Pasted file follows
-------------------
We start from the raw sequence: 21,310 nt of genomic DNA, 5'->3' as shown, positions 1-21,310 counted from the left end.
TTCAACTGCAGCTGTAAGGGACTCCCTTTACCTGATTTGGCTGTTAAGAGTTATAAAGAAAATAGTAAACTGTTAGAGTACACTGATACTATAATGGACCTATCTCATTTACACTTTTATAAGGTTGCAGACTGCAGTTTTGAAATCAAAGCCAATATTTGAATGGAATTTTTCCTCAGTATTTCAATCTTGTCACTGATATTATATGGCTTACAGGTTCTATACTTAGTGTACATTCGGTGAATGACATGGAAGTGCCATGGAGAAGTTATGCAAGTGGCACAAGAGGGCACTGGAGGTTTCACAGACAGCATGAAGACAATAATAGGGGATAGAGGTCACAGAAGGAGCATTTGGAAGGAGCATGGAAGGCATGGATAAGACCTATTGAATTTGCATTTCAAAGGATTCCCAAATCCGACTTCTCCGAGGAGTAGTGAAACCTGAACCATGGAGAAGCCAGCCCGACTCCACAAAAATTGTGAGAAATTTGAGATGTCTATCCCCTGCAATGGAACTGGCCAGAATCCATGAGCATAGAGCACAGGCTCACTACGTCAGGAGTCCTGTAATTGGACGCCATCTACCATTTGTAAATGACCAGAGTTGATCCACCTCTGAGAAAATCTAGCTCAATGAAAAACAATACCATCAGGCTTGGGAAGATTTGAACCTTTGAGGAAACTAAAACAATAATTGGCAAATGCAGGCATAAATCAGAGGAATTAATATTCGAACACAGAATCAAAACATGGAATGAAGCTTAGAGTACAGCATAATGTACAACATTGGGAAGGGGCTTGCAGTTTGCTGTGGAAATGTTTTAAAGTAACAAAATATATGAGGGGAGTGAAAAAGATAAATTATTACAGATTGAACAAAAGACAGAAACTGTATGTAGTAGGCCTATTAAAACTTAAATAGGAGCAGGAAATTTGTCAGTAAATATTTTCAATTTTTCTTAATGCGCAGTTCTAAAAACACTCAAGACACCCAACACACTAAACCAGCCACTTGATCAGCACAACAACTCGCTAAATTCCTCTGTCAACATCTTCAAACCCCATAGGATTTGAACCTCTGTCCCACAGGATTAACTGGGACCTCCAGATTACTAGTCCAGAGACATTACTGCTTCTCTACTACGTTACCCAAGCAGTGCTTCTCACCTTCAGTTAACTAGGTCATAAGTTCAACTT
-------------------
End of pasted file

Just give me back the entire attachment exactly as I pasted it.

We start from the raw sequence: 21,310 nt of genomic DNA, 5'->3' as shown, positions 1-21,310 counted from the left end.
TTCAACTGCAGCTGTAAGGGACTCCCTTTACCTGATTTGGCTGTTAAGAGTTATAAAGAAAATAGTAAACTGTTAGAGTACACTGATACTATAATGGACCTATCTCATTTACACTTTTATAAGGTTGCAGACTGCAGTTTTGAAATCAAAGCCAATATTTGAATGGAATTTTTCCTCAGTATTTCAATCTTGTCACTGATATTATATGGCTTACAGGTTCTATACTTAGTGTACATTCGGTGAATGACATGGAAGTGCCATGGAGAAGTTATGCAAGTGGCACAAGAGGGCACTGGAGGTTTCACAGACAGCATGAAGACAATAATAGGGGATAGAGGTCACAGAAGGAGCATTTGGAAGGAGCATGGAAGGCATGGATAAGACCTATTGAATTTGCATTTCAAAGGATTCCCAAATCCGACTTCTCCGAGGAGTAGTGAAACCTGAACCATGGAGAAGCCAGCCCGACTCCACAAAAATTGTGAGAAATTTGAGATGTCTATCCCCTGCAATGGAACTGGCCAGAATCCATGAGCATAGAGCACAGGCTCACTACGTCAGGAGTCCTGTAATTGGACGCCATCTACCATTTGTAAATGACCAGAGTTGATCCACCTCTGAGAAAATCTAGCTCAATGAAAAACAATACCATCAGGCTTGGGAAGATTTGAACCTTTGAGGAAACTAAAACAATAATTGGCAAATGCAGGCATAAATCAGAGGAATTAATATTCGAACACAGAATCAAAACATGGAATGAAGCTTAGAGTACAGCATAATGTACAACATTGGGAAGGGGCTTGCAGTTTGCTGTGGAAATGTTTTAAAGTAACAAAATATATGAGGGGAGTGAAAAAGATAAATTATTACAGATTGAACAAAAGACAGAAACTGTATGTAGTAGGCCTATTAAAACTTAAATAGGAGCAGGAAATTTGTCAGTAAATATTTTCAATTTTTCTTAATGCGCAGTTCTAAAAACACTCAAGACACCCAACACACTAAACCAGCCACTTGATCAGCACAACAACTCGCTAAATTCCTCTGTCAACATCTTCAAACCCCATAGGATTTGAACCTCTGTCCCACAGGATTAACTGGGACCTCCAGATTACTAGTCCAGAGACATTACTGCTTCTCTACTACGTTACCCAAGCAGTGCTTCTCACCTTCAGTTAACTAGGTCATAAGTTCAACTT